From direct to impersonal rule
Historically, wealth defence has been the responsibility either of rich individuals acting alone, or of rich individuals acting in concert, or of an impersonal state apparatus. This crucial variation led to two contrasting modes of wealth defence: personal (or direct) and impersonal (or indirect). These distinct modes operated, in turn, through different different defensive strategies, ranging from raids and extortion conducted personally by oligarchs to protection rackets (backed by regularised violence, or ‘coercion’) once an impersonal mode of wealth defence was established. Let’s unpack this a bit.
As the actor responsible for wealth defence shifted from individual to group to state, the rich were increasingly disarmed and less likely to govern directly. In the process, wealth in the form of tribute was converted from plunder to extortion to taxation; while the use of force for wealth defence was transformed from naked violence into legitimate coercion—a transformation that could happen only if the enforcement function at the heart of property defence moved out of the hands of wealth holders themselves. This facilitated an important ideological shift away from viewing the rich and the rulers as one and the same thing; the partly separate, partly overlapping realms of the political and the economic were created.6
To understand these transitions we must begin by distinguishing the extraction of resources through raids from extraction through providing protection, with extortion as a mid-point along the way (not discussed in detail here). Both raids and protection involve the use of threats and force by dominant actors focused on wealth. But ‘unlike the nomadic predators who, in the past, raided the neighbouring settlements to collect tribute but never constructively interfered with the local order of life’, ‘conquerors who established permanent rule had to protect their dominion and increase economic returns from it to enhance protective capacity’.7 Part of being able to create bounded spaces and territorial definition involved the decidedly interventionist project of protection rackets pursued by warrior nobles and aristocrats. Oligarchic raiders were increasingly replaced by elites who demanded regular tribute from a permanently subjected population within fixed territorial boundaries, in exchange for protection from both themselves and from other oligarchs—tribute that in time came to be called taxation.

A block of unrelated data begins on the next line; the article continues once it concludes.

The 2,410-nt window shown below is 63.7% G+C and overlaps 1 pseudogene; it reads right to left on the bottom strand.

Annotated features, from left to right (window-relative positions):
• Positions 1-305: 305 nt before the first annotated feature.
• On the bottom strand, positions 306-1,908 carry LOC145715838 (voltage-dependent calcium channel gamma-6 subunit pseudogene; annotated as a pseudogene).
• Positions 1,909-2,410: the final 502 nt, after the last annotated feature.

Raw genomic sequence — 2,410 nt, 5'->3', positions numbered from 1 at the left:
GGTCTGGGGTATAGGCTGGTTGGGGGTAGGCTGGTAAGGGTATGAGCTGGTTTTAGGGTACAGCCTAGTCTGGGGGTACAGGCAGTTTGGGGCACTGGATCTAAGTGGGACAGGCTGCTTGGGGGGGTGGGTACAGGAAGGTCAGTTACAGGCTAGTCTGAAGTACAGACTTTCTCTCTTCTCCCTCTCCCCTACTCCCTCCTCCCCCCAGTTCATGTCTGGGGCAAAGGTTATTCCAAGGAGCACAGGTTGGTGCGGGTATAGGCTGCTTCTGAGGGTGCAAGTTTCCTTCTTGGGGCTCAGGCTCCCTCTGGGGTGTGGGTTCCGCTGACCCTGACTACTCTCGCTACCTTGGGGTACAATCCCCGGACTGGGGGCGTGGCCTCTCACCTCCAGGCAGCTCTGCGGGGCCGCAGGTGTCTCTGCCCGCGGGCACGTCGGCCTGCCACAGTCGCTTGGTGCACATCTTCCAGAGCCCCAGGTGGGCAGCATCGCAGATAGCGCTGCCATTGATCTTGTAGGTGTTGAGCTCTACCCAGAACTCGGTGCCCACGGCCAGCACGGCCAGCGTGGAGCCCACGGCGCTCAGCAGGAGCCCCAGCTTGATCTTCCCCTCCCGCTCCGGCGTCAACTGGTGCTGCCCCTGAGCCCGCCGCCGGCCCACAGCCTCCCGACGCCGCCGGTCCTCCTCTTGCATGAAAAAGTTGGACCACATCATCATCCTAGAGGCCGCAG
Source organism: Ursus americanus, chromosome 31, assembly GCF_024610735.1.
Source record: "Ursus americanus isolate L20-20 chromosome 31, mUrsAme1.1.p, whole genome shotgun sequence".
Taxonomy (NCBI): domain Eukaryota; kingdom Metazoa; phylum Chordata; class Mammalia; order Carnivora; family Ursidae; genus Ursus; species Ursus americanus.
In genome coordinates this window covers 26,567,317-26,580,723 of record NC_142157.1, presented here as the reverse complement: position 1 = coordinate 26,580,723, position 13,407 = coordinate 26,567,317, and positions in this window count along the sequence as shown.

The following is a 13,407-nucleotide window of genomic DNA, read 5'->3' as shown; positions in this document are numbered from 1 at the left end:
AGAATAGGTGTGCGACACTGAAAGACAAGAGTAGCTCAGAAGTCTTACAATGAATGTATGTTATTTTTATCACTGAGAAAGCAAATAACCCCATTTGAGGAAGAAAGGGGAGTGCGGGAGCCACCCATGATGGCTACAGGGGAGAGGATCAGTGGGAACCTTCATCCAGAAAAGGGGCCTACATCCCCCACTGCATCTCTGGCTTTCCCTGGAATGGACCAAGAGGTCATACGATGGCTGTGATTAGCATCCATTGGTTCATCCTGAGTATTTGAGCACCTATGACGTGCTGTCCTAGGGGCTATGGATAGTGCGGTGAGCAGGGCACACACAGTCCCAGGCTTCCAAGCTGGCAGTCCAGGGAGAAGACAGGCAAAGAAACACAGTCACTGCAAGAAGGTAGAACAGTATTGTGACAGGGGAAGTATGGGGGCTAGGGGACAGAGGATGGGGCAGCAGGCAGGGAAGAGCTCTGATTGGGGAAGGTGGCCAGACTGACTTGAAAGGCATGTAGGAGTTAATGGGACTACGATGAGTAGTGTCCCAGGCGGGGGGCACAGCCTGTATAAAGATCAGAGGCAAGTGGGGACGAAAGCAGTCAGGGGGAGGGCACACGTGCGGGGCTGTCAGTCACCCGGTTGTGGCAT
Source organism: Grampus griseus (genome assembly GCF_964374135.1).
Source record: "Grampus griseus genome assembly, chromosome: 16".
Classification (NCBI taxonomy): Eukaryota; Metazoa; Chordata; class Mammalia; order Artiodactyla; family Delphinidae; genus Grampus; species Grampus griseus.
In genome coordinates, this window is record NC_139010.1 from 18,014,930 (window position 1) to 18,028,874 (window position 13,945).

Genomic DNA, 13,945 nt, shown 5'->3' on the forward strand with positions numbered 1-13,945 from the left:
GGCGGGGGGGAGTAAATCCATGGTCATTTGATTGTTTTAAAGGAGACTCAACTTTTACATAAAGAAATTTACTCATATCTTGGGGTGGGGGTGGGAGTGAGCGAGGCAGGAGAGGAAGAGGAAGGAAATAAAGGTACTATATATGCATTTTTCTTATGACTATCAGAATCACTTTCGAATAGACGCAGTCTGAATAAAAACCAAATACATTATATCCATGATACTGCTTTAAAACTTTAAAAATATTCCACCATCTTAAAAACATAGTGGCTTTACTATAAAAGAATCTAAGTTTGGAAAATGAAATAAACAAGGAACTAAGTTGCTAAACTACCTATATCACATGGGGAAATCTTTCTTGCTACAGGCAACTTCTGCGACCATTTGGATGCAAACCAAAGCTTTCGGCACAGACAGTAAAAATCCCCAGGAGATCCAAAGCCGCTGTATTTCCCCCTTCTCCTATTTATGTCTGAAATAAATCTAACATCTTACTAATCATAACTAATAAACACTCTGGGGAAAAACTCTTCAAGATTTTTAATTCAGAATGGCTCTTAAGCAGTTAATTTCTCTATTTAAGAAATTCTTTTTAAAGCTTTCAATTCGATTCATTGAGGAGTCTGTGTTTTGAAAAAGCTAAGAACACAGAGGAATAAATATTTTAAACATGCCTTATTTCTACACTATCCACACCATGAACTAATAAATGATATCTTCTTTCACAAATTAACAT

Two factors drove early oligarchs from raiding to protection and thus from direct to impersonal rule. First was the need for disarmament to prevent constant inter-oligarchic conflict. Direct rule by rich actors who are armed can be either fragmented and atomistic or collective. But rarely do all powerful groups and actors paddle the boat in the same direction. A constant danger and source of disorder was that armed oligarchs frequently turned on each other. When ‘private parties provide their own defences, wealth and violence go hand in hand’.8 Stable collective rule by oligarchs required that they be at least partially disarmed when in close proximity, such as gathered in the capital or a senate chamber.9
Second was the need to invest oligarchic rule with greater legitimacy to reduce the costs of wealth defence. Legitimacy, custom, and authority are important for building stable and scaled-up systems of wealth defence that rely more on coercion than violence. While tremendous military force is indispensable in establishing bounded political units and amassing wealth, the constant use of violence is expensive, risky, and usually unpleasant for everyone involved.10 By replacing violence done by individuals with rule-bound coercion done by institutions, impersonal state structures gain a degree of legitimacy and authority that enables oligarchs to distance themselves from grubbier and more expensive forms of wealth defence.
It is important to realise, however, that the violence never disappeared. ‘Coercion is violence deferred. It is removed but only temporarily, as long as the subject of coercion displays behaviour conforming to the pattern set by the wielder of force’.11 No display of conforming behaviour was more important to wealth defence than a respect for property, which during the rise of absolutist states in early modern Europe fully metamorphosed from self-enforced claims to state-enforced rights.